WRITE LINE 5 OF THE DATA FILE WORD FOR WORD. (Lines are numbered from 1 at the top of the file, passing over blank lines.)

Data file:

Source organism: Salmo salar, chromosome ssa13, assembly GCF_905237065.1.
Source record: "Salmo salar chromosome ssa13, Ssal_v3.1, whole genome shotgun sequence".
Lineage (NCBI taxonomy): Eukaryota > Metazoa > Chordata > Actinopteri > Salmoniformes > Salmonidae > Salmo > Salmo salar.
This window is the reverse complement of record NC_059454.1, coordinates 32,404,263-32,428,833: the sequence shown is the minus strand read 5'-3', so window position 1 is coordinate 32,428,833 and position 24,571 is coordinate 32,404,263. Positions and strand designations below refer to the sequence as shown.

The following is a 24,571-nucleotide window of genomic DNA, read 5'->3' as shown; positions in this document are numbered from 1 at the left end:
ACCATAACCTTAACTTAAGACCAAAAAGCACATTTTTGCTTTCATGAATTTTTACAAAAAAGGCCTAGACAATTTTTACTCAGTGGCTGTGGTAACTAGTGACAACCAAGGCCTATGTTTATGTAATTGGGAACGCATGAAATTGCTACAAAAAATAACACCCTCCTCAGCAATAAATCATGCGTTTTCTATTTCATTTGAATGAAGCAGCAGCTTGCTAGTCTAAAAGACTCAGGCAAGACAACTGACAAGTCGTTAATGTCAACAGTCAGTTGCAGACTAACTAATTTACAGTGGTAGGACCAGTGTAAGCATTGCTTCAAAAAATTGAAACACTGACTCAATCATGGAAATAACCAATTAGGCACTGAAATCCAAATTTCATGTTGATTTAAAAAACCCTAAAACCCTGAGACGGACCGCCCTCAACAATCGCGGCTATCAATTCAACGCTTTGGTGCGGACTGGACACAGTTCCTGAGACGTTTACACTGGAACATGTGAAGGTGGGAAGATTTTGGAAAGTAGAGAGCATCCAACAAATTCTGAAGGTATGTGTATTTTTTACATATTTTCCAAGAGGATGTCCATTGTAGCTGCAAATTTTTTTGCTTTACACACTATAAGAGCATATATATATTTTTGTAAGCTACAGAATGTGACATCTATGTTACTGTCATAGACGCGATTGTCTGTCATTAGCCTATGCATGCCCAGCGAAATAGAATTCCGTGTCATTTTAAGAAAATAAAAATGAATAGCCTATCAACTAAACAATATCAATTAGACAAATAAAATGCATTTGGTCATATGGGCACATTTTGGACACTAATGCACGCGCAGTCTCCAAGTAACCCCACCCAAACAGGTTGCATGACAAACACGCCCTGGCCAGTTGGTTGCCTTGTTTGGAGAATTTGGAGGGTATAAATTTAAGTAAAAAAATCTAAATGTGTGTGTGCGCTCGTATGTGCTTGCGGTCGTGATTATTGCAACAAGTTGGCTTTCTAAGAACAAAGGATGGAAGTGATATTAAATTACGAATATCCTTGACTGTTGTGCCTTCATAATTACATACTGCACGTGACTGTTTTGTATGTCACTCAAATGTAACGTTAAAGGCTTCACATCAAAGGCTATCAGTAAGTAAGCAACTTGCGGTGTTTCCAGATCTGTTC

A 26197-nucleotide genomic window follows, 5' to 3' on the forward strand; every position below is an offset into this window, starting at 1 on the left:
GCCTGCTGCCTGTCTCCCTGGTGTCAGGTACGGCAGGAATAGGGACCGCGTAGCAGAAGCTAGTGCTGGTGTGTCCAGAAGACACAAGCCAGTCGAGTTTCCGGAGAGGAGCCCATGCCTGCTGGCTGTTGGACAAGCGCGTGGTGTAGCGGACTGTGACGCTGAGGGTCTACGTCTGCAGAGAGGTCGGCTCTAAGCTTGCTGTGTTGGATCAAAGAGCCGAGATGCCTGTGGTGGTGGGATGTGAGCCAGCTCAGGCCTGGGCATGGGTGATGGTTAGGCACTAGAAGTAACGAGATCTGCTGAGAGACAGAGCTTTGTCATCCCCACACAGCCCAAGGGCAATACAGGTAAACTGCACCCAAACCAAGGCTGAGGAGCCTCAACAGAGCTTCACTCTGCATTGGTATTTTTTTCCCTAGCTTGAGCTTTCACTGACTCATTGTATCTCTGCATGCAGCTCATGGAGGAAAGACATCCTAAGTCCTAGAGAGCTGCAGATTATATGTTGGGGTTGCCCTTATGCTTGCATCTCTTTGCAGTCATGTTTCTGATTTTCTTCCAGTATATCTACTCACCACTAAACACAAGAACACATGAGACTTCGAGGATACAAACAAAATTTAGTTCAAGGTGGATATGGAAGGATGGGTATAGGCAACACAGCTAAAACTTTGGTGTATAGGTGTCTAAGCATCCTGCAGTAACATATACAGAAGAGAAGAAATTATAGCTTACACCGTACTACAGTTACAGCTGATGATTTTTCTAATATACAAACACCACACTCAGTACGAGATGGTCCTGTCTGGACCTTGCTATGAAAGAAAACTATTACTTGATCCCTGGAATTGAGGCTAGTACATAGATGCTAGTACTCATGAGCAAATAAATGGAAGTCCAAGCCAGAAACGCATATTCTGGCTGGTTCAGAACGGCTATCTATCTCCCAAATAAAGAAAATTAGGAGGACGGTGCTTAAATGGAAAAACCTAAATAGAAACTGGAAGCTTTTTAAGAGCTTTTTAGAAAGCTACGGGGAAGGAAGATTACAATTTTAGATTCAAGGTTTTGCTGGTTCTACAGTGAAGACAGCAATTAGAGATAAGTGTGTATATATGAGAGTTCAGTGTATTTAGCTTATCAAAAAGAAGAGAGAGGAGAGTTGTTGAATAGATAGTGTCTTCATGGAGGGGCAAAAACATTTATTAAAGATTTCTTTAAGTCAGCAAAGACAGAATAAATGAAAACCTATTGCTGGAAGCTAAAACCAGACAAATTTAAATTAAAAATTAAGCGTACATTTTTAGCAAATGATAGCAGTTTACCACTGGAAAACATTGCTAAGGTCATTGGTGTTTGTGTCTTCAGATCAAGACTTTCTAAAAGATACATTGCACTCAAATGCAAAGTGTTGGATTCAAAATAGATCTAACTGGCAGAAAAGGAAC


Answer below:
The following is a 24,571-nucleotide window of genomic DNA, read 5'->3' as shown; positions in this document are numbered from 1 at the left end: